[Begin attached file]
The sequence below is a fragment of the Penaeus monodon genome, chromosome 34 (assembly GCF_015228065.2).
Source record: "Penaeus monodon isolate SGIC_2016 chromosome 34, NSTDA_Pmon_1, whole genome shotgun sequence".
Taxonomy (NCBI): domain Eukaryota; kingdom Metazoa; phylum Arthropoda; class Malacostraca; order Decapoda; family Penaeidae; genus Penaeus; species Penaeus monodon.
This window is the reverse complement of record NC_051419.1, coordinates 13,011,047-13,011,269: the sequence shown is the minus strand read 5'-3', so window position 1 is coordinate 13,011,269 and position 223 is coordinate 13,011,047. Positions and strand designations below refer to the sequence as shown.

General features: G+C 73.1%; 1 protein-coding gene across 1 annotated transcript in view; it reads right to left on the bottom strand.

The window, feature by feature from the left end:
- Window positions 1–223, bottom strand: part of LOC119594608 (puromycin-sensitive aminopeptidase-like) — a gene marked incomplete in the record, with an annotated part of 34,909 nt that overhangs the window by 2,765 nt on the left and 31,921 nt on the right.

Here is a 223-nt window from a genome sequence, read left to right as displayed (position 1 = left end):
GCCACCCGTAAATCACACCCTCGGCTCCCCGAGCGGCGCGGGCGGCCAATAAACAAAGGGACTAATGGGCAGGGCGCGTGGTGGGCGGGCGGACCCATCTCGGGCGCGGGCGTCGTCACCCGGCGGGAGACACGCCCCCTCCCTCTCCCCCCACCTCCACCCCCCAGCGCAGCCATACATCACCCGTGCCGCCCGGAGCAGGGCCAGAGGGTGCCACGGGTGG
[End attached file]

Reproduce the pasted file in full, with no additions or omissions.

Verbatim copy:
The sequence below is a fragment of the Penaeus monodon genome, chromosome 34 (assembly GCF_015228065.2).
Source record: "Penaeus monodon isolate SGIC_2016 chromosome 34, NSTDA_Pmon_1, whole genome shotgun sequence".
Taxonomy (NCBI): domain Eukaryota; kingdom Metazoa; phylum Arthropoda; class Malacostraca; order Decapoda; family Penaeidae; genus Penaeus; species Penaeus monodon.
This window is the reverse complement of record NC_051419.1, coordinates 13,011,047-13,011,269: the sequence shown is the minus strand read 5'-3', so window position 1 is coordinate 13,011,269 and position 223 is coordinate 13,011,047. Positions and strand designations below refer to the sequence as shown.

General features: G+C 73.1%; 1 protein-coding gene across 1 annotated transcript in view; it reads right to left on the bottom strand.

The window, feature by feature from the left end:
- Window positions 1–223, bottom strand: part of LOC119594608 (puromycin-sensitive aminopeptidase-like) — a gene marked incomplete in the record, with an annotated part of 34,909 nt that overhangs the window by 2,765 nt on the left and 31,921 nt on the right.

Here is a 223-nt window from a genome sequence, read left to right as displayed (position 1 = left end):
GCCACCCGTAAATCACACCCTCGGCTCCCCGAGCGGCGCGGGCGGCCAATAAACAAAGGGACTAATGGGCAGGGCGCGTGGTGGGCGGGCGGACCCATCTCGGGCGCGGGCGTCGTCACCCGGCGGGAGACACGCCCCCTCCCTCTCCCCCCACCTCCACCCCCCAGCGCAGCCATACATCACCCGTGCCGCCCGGAGCAGGGCCAGAGGGTGCCACGGGTGG